Doctor T: He knows women. At least, he thinks he does.

In his latest creation director Robert Altman (Short Cuts, The Player, Ready to Wear) explores what men know about women, what women know about women and what we know about ourselves.

Richard Gere (Pretty Woman, Runaway Bride) leads an all-star cast as Doctor Scully Travis, or Doctor T as the Dallas folk call him. Dr. T is a gynecologist with passions for hunting, shooting and women that are more destructive than a Texas twister.

Dr. T’s life outside, and often inside, his office is dominated by the upcoming wedding of his oldest daughter Connie, played by Kate Hudson (Almost Famous) and reports that Connie and her maid of honor, Liv Tyler (Empire Records, Stealing Beauty), are more than just friends. Dr. T’s youngest daughter, Tara Reid (American Pie), feeds the scandalous reports. This is not to mention that his wife, Farrah Fawcett (The Apostle), has chosen this point in her life to regress back to her childhood. She strips down and frolics naked in a shopping mall fountain in front of the Godiva Chocolate Store.

Add to the mix a crazy Aunt Peggy, played by Laura Dern (Jurassic Park, Citizen Ruth), with three young girls of her own, a dozen rich and crazy patients and Shelley Long as an office nurse with a burning crush on Dr. T. – this is not the Brady Bunch.

Dr. T’s life becomes even more complicated with the arrival of Bree, the new assistant golf pro played by Helen Hunt (As Good As it Gets). When Dr. T’s wife is sent away to the mental institution to work on her finger painting, the only one left to bring some sense into the doc’s life is Bree.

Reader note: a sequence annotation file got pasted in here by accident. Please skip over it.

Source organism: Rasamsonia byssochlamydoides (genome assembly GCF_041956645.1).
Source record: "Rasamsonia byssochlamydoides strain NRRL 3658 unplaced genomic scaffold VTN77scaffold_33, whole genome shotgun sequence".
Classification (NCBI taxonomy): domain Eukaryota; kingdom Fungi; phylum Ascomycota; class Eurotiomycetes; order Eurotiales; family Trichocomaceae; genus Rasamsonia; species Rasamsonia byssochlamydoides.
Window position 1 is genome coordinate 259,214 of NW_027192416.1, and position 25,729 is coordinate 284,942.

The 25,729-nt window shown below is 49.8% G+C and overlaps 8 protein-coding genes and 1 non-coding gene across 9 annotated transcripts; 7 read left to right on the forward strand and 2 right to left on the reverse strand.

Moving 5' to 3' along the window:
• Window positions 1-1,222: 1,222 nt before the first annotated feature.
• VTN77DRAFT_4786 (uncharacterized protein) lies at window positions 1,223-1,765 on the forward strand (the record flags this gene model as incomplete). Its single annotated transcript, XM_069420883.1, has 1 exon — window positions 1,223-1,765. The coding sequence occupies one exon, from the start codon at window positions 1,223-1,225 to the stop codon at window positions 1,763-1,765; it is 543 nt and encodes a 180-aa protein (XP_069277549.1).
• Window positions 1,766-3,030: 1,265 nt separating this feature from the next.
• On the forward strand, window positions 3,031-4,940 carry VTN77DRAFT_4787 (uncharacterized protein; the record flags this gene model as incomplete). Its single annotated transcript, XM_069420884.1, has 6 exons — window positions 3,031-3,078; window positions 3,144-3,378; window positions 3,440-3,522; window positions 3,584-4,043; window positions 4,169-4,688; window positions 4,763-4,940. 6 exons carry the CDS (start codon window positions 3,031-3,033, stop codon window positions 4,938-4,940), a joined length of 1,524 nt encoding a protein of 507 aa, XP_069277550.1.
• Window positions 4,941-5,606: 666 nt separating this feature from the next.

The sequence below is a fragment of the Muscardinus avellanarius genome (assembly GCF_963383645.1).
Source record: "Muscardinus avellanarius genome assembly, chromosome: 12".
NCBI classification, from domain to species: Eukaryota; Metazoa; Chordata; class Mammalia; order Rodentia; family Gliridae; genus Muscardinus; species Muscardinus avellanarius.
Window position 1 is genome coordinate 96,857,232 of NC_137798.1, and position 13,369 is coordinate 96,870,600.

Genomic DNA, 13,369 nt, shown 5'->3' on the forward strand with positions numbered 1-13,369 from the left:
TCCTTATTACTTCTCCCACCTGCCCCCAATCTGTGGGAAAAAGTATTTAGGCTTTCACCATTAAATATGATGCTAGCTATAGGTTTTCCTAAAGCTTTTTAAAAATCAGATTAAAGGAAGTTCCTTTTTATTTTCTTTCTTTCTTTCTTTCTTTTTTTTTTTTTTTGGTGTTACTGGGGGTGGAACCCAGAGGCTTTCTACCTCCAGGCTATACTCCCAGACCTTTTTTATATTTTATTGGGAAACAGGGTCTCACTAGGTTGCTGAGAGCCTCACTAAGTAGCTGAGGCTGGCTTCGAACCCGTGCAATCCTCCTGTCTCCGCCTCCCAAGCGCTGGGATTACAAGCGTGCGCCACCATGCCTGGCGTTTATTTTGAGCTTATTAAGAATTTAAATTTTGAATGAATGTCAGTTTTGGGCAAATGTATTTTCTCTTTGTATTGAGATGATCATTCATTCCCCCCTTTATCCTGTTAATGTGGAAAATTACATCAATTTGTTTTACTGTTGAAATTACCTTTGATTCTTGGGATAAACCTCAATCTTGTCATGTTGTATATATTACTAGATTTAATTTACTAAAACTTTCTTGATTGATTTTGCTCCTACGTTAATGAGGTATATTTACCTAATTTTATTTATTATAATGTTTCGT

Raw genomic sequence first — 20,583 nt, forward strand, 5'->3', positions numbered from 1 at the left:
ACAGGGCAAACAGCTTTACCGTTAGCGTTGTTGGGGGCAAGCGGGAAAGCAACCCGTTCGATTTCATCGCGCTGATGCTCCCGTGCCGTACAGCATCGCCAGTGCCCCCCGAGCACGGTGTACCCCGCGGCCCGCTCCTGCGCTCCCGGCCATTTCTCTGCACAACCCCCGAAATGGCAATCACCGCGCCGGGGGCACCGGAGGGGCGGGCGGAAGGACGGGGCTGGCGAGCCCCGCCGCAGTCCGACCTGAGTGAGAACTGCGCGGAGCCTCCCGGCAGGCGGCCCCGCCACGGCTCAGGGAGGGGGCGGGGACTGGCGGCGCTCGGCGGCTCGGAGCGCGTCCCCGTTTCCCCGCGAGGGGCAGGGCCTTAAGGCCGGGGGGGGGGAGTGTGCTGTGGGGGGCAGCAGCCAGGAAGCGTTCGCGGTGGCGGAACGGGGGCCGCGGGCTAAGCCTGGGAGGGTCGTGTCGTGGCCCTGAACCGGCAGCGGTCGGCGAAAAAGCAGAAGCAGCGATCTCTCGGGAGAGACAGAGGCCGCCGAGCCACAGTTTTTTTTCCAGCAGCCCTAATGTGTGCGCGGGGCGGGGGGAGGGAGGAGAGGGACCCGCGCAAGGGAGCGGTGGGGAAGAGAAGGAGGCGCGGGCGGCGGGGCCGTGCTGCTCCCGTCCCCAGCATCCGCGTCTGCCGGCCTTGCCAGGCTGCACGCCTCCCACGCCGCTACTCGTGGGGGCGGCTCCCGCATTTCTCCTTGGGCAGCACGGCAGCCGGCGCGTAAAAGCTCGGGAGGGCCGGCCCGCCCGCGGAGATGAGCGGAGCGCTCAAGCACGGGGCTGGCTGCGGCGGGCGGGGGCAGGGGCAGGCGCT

This two-hour romp lets viewers escape from their own hectic lives and say, Thank god I’m not him. Gere turns out another humorous and heartfelt performance and does what he does best: smile and look good. The audience finds a certain every-man quality in Dr. T, making his plight seem all the more worthy of sympathy. Moviegoers really want him to get it right with at least one woman in the movie.

Farrah Fawcet turns out a surprisingly realistic performance as child-like woman. Laura Dern’s penchant for alcohol and falling down in the movie provides some substantial laughs. The rest of the cast turns in solid performances and, paired with witty dialogue, this proves to be a winning combination. Although the ending is somewhat far-fetched and is reminiscent of eighth-grade health class, fans of Robert Altman will not be disappointed.

Dr. T and the Women opens nationwide Friday, October 13.

The Hatchet has disabled comments on our website. Learn more.